By [Ari Rosner]
Labels: Master piece of the Day
It is November 29, 1879 at Charly-sur-Marne (Aisne), was born Ernest Gustave Gobert.
In 1906, he obtained a PhD in Medicine and off for Tunisia. He exercises first in the south of Tunisia before being appointed in 1920, the director of hygiene and public health in Tunisia. Meanwhile, he developed a passion for prehistory and ethnography that give rise to many publications, books and scientific articles and literary works.
Back in France in 1958, he moved to Aix-en-Provence and bequeaths to the Natural History Museum of Aix-en-Provence a collection of artifacts from prehistoric times and a large collection of photography.
In the last two centuries, Tunisian visual archives were done by french and some Germans, at that time when Tunisia was under the French occupation, photography was about showing how France was doing good in a disordered country.
All the photos in [Photos-tunisie-gobert]
By [Declan McCullagh]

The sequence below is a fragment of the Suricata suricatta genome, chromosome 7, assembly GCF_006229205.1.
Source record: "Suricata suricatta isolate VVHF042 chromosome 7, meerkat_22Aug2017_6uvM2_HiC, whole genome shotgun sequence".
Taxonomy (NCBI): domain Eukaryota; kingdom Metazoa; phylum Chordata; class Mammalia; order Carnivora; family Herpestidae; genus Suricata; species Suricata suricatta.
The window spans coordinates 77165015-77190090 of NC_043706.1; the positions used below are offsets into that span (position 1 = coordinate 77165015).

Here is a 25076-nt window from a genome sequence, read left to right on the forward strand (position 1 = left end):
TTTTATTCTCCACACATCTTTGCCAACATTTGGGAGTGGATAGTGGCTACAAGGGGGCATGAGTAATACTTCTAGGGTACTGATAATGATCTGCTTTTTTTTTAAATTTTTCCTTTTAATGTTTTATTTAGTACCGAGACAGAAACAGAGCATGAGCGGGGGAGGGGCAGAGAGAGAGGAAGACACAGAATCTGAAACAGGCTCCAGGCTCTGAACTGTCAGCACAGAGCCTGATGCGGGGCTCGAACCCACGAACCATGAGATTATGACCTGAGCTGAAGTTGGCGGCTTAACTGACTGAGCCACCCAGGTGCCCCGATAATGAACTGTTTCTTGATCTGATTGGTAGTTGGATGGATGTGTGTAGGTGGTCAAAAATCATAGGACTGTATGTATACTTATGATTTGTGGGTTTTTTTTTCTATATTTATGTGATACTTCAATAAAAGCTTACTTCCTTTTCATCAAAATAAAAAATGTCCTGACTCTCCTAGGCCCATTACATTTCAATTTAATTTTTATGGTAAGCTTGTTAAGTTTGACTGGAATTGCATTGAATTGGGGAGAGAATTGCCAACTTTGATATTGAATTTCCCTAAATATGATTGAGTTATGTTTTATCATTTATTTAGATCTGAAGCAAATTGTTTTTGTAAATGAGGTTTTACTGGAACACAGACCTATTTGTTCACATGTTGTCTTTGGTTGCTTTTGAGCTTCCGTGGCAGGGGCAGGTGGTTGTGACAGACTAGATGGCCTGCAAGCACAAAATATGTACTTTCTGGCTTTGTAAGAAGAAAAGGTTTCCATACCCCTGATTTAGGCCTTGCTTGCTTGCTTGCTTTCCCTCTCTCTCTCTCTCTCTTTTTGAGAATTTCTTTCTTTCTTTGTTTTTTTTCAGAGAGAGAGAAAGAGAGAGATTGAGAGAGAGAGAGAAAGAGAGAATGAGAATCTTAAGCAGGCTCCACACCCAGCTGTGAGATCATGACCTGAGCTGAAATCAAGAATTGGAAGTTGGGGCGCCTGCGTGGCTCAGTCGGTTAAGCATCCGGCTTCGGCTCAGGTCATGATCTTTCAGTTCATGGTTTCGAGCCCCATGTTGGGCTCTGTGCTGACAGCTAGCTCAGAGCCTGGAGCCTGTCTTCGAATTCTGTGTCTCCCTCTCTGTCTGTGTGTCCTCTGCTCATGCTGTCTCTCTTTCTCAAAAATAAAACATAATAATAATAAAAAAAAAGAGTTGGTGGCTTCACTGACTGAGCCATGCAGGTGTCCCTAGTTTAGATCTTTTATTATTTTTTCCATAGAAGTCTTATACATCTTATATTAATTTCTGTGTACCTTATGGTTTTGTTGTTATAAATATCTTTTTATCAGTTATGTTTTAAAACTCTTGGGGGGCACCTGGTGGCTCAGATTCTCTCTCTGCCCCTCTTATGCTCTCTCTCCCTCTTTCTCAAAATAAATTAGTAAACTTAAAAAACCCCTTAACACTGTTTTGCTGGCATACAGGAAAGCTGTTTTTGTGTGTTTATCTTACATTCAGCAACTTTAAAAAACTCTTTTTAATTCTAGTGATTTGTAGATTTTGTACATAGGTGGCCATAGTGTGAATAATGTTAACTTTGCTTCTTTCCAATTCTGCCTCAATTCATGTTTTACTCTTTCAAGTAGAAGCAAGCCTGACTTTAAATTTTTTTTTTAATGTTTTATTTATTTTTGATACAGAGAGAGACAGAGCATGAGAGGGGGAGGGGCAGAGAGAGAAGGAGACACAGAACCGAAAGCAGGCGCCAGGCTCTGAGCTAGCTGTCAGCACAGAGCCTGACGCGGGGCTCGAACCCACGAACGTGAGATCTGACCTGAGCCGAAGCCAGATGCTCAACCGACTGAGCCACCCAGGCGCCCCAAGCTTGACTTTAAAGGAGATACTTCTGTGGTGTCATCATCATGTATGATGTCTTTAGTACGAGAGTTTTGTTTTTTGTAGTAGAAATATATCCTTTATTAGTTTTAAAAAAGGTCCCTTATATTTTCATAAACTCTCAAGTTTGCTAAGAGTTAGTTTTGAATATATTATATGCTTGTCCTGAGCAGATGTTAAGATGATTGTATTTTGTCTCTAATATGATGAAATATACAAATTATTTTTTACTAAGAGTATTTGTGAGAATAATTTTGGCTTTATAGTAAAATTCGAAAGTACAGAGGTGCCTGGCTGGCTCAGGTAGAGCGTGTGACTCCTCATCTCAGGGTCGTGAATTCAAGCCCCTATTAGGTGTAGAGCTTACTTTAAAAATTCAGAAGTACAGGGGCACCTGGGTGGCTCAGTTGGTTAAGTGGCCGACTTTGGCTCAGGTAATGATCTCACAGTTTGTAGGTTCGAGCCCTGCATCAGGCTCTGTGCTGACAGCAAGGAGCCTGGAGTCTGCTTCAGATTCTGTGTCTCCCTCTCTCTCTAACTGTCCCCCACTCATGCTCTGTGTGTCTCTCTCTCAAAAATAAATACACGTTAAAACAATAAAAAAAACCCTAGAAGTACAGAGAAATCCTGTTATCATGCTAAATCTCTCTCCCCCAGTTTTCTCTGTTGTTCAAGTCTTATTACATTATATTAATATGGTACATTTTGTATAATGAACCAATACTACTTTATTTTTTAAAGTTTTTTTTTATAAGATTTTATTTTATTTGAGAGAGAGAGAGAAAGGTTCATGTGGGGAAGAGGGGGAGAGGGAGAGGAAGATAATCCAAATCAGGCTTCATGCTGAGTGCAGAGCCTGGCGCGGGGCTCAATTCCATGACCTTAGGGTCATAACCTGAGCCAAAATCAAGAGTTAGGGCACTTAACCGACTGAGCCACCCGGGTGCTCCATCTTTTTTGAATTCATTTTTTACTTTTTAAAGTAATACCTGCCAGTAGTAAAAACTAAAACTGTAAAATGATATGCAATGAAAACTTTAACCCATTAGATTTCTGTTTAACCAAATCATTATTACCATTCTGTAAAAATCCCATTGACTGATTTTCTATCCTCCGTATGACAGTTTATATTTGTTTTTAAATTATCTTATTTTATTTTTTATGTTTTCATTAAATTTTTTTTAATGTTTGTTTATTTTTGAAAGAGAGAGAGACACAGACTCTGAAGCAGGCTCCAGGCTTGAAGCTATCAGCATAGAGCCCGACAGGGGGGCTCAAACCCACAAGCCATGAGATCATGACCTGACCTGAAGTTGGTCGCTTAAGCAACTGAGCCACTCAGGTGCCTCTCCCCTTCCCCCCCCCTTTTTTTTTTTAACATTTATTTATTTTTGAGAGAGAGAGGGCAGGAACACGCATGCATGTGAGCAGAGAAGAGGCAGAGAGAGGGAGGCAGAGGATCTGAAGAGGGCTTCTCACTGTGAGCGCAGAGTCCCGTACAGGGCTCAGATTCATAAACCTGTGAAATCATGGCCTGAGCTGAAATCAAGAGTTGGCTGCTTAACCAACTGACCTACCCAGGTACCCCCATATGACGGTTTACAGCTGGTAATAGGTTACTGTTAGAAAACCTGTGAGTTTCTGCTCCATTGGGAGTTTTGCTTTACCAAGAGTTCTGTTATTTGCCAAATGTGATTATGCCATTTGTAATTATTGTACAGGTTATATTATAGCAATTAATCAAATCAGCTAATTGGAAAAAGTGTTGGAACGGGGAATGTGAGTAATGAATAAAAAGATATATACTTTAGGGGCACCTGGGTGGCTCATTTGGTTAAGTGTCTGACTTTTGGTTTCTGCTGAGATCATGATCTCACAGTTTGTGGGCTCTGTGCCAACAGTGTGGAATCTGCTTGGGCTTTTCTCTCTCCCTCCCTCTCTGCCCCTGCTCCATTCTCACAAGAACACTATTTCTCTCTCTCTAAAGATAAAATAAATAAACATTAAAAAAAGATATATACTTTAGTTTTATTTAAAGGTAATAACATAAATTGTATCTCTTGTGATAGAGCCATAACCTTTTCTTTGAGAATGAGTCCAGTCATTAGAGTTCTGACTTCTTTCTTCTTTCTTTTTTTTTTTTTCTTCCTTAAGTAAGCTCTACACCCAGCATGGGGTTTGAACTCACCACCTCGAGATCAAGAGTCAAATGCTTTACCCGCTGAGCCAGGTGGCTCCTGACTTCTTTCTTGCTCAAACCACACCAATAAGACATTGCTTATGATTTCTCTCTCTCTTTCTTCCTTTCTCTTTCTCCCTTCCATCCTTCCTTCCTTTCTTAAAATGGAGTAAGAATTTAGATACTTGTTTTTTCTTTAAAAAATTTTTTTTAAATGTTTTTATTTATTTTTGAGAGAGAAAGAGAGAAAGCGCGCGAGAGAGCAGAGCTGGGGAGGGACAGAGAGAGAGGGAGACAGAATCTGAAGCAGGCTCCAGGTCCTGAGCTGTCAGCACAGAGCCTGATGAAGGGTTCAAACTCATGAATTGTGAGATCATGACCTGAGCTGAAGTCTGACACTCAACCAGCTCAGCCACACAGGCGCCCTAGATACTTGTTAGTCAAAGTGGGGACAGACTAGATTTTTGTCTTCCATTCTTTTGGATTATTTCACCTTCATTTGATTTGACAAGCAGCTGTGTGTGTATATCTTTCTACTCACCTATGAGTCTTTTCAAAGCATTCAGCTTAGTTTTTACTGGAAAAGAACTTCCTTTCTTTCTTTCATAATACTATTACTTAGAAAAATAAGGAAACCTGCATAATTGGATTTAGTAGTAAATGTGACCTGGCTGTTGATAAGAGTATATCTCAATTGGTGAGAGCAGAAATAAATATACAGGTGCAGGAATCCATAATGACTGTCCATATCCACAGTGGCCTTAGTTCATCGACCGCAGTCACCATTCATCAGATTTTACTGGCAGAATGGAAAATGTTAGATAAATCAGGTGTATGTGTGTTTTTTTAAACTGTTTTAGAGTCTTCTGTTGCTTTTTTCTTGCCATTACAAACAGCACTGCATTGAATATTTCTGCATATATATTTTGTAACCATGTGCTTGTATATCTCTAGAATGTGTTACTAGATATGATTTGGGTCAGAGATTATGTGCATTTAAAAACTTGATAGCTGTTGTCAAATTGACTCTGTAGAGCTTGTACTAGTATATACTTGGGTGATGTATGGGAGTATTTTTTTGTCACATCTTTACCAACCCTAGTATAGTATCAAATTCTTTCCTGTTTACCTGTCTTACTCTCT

Karim Ben Khelifa, born in 1972, is a self-taught photojournalist with dual Belgian/Tunisian nationality, based inbetween Paris and Sanaa in Yemen.
His work has been widely published in newspapers and magazines like Newsweek, Time Magazine, Stern, Le Monde 2, The New York Times Magazine and various Geo editions.
His photographs has been exhibited in solo shown in various countries, including photojournalism's major annual showcase, Visa pour l'Image in Perpignan, France in 2004.
He was among the photographers selected for the World Press Foundation Masterclass in 2000.
Twice nominated for the War Correspondent award in Bayeux, he has traveled in more than 80 countries and has covered armed conflicts in Afghanistan, Iraq, Ex-Yugoslavia and Palestine.
His body of work focuses extensively on the Arab World and Islam.
He's probably the most known and the most adventurous Tunisian photographer I know, his portfolio is a hard collection of misery all over Iraq (All along the conflicts since 1990), Somalia and Afghanistan, and even if he insists in the fact that he is not a war photographer, his fate is within the biggest conflicts of the time allowing him a handful of international prizes:
1999 - Nominated for Le prix Bayueyx for war correspondents - France.
2000 - Nikon prize in the international Photography contest - Belgium.
2000 - World press foundation masterclass - Netherlands.
2004 - Fuji film Young reporter award - France.